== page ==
Dream Tactics makes decent use of its pixel graphics. It never tries to do too much with them, but the colours and design keeps things appealling and feels at home with the game’s general sense of humour. Much the same can largely be said of the music, while not being especially memorable after the fact, it provides an enjoyable backing to the exploration and combat that keeps up engagement.

While it might not be a title that especially stands out in any singular aspect, Dream Tactics is nonetheless a highly enjoyable romp. An appreciably speedy yet deep combat system combines with some entertaining character interactions and a fun gameplay loop. All of its parts work nicely in tandem and many players will find the game to be a fine way to unwind.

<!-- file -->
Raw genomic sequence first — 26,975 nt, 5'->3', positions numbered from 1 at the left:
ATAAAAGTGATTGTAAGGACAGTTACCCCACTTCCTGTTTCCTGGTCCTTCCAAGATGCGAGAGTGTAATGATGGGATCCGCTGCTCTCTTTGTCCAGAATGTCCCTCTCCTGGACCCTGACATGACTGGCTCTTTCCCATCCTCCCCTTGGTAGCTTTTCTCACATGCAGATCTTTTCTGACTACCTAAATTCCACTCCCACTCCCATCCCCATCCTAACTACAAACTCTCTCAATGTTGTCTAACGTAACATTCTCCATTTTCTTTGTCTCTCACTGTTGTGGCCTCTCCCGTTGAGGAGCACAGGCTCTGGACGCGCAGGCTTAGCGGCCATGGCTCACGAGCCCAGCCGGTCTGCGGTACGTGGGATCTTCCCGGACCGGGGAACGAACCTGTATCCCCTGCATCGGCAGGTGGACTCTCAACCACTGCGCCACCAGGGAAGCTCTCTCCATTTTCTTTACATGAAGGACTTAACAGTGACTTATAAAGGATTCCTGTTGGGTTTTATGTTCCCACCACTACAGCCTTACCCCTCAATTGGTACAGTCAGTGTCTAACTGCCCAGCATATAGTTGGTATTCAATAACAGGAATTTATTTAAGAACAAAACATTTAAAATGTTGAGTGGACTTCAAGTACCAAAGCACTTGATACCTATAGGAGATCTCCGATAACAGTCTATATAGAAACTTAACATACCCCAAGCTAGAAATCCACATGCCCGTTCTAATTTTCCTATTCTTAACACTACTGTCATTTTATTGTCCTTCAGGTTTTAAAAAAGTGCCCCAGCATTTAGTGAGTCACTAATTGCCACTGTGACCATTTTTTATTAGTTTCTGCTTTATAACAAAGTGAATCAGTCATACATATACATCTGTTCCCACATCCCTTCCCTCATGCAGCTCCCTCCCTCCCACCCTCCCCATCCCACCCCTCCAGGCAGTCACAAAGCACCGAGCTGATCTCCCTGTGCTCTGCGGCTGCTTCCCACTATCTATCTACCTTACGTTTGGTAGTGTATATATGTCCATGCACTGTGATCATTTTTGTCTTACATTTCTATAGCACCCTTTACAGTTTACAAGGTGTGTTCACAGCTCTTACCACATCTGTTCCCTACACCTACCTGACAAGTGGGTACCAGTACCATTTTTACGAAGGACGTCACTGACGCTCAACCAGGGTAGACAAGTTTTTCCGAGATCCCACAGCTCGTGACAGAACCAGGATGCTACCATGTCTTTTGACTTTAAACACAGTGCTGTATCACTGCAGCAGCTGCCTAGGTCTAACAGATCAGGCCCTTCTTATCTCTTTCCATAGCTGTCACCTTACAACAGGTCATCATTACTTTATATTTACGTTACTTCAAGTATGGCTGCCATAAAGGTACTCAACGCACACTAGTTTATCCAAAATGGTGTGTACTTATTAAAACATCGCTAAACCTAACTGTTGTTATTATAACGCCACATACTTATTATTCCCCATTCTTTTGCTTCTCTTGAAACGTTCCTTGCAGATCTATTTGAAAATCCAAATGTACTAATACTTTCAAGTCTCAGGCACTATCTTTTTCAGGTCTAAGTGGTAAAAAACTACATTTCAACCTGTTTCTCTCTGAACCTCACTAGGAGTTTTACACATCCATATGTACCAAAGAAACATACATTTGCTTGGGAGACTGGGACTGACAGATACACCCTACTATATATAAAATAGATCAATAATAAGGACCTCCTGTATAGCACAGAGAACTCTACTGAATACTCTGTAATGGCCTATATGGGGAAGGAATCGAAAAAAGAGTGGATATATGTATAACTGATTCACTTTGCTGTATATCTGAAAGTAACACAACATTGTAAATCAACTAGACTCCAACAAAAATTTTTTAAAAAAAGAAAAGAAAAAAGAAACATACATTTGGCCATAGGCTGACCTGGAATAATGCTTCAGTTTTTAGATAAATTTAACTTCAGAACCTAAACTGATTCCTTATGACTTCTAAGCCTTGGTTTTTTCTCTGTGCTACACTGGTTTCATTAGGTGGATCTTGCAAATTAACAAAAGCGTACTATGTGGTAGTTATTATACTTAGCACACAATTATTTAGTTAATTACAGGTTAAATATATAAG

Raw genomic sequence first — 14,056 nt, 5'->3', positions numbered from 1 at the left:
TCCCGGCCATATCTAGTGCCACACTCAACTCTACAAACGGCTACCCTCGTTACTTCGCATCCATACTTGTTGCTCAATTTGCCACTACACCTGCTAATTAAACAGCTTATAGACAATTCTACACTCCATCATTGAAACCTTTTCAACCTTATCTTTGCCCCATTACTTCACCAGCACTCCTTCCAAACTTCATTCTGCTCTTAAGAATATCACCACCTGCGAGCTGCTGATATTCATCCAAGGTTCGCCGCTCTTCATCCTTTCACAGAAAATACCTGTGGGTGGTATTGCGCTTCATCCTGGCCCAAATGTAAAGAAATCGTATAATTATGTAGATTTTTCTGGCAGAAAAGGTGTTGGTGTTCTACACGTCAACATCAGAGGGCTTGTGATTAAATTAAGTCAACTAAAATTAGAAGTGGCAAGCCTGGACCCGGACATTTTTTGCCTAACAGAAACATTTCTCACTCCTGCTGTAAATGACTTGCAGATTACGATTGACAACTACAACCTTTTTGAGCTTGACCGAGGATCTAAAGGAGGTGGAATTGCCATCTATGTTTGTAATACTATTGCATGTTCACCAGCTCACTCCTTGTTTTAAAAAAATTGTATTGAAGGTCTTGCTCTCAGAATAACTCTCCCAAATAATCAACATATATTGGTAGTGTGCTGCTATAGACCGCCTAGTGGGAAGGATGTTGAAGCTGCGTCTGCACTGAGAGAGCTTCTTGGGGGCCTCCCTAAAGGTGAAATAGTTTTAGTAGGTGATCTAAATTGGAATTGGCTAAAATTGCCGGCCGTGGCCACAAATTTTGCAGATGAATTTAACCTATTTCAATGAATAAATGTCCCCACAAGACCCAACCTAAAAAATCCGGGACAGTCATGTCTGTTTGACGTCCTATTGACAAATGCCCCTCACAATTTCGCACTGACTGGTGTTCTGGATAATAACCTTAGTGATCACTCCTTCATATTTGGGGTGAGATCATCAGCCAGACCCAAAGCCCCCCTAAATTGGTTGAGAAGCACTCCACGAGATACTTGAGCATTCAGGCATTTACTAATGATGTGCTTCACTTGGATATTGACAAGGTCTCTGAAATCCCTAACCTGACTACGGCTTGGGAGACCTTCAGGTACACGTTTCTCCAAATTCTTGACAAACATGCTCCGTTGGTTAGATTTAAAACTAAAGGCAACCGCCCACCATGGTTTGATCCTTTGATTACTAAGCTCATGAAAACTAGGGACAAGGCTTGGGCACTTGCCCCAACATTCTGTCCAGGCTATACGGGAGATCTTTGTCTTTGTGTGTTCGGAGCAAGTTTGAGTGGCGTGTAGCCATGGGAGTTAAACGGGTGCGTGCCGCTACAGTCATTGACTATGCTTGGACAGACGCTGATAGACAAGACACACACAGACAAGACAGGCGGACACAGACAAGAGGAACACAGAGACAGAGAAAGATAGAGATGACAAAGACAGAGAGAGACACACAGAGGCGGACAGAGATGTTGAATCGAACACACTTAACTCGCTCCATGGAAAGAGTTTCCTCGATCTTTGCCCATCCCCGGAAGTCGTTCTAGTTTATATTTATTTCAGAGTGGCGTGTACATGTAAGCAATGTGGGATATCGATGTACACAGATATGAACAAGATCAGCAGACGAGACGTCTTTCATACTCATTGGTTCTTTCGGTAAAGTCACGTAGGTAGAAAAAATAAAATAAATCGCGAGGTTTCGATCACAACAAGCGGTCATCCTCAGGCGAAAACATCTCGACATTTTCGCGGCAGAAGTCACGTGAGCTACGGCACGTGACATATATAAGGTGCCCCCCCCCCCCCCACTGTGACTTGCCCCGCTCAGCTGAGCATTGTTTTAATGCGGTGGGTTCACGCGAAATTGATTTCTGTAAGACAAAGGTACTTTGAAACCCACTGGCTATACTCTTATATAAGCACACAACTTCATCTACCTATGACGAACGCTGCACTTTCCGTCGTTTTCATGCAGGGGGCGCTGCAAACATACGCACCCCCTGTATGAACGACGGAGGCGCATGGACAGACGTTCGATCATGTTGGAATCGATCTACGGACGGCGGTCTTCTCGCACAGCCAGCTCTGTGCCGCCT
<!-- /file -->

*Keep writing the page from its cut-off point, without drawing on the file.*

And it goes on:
Disclosure: This review is based on a free copy of the game provided by the publisher.

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'Good' -- 3.5/5

Strong combat and gameplay loop

Enjoyably humourous character interactions

No much of a finale

Equipment and card management can be a bit of a pain


Alex Fuller

Alex joined RPGamer in 2011 as a Previewer before moving onto Reviews, News Director, and Managing Editor. Became Acting Editor-in-Chief in 2018.